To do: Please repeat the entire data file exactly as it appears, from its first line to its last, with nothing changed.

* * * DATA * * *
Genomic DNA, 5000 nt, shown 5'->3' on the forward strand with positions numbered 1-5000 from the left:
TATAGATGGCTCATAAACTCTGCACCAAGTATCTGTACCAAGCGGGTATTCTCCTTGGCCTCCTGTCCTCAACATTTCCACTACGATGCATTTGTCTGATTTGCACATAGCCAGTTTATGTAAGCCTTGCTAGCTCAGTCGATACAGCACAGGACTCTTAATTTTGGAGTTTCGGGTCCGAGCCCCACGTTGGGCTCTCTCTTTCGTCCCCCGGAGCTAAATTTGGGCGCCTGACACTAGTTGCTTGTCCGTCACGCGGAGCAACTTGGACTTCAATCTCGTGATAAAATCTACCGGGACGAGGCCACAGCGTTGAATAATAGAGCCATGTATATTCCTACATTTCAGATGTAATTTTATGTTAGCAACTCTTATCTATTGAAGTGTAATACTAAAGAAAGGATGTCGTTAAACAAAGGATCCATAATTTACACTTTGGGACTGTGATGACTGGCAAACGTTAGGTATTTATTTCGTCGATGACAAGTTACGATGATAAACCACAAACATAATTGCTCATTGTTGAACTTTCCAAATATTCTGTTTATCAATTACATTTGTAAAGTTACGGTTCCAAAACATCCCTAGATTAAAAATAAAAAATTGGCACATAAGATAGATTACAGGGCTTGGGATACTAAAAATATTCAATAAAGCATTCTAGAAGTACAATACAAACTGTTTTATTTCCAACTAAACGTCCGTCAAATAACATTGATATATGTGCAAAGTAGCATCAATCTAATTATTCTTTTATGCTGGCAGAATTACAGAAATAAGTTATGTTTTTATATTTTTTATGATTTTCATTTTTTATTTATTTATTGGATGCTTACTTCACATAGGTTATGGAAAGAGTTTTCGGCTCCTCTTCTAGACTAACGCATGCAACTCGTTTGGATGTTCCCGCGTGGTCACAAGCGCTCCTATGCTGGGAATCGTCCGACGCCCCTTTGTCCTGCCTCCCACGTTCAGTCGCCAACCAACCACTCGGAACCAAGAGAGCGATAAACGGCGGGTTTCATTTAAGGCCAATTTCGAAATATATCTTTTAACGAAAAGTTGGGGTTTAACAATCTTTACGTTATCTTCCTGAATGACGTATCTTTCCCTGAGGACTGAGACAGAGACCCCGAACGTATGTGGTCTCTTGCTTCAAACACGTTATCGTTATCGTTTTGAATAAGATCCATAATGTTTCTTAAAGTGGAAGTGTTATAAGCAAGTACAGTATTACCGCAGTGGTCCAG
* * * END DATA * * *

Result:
Genomic DNA, 5000 nt, shown 5'->3' on the forward strand with positions numbered 1-5000 from the left:
TATAGATGGCTCATAAACTCTGCACCAAGTATCTGTACCAAGCGGGTATTCTCCTTGGCCTCCTGTCCTCAACATTTCCACTACGATGCATTTGTCTGATTTGCACATAGCCAGTTTATGTAAGCCTTGCTAGCTCAGTCGATACAGCACAGGACTCTTAATTTTGGAGTTTCGGGTCCGAGCCCCACGTTGGGCTCTCTCTTTCGTCCCCCGGAGCTAAATTTGGGCGCCTGACACTAGTTGCTTGTCCGTCACGCGGAGCAACTTGGACTTCAATCTCGTGATAAAATCTACCGGGACGAGGCCACAGCGTTGAATAATAGAGCCATGTATATTCCTACATTTCAGATGTAATTTTATGTTAGCAACTCTTATCTATTGAAGTGTAATACTAAAGAAAGGATGTCGTTAAACAAAGGATCCATAATTTACACTTTGGGACTGTGATGACTGGCAAACGTTAGGTATTTATTTCGTCGATGACAAGTTACGATGATAAACCACAAACATAATTGCTCATTGTTGAACTTTCCAAATATTCTGTTTATCAATTACATTTGTAAAGTTACGGTTCCAAAACATCCCTAGATTAAAAATAAAAAATTGGCACATAAGATAGATTACAGGGCTTGGGATACTAAAAATATTCAATAAAGCATTCTAGAAGTACAATACAAACTGTTTTATTTCCAACTAAACGTCCGTCAAATAACATTGATATATGTGCAAAGTAGCATCAATCTAATTATTCTTTTATGCTGGCAGAATTACAGAAATAAGTTATGTTTTTATATTTTTTATGATTTTCATTTTTTATTTATTTATTGGATGCTTACTTCACATAGGTTATGGAAAGAGTTTTCGGCTCCTCTTCTAGACTAACGCATGCAACTCGTTTGGATGTTCCCGCGTGGTCACAAGCGCTCCTATGCTGGGAATCGTCCGACGCCCCTTTGTCCTGCCTCCCACGTTCAGTCGCCAACCAACCACTCGGAACCAAGAGAGCGATAAACGGCGGGTTTCATTTAAGGCCAATTTCGAAATATATCTTTTAACGAAAAGTTGGGGTTTAACAATCTTTACGTTATCTTCCTGAATGACGTATCTTTCCCTGAGGACTGAGACAGAGACCCCGAACGTATGTGGTCTCTTGCTTCAAACACGTTATCGTTATCGTTTTGAATAAGATCCATAATGTTTCTTAAAGTGGAAGTGTTATAAGCAAGTACAGTATTACCGCAGTGGTCCAG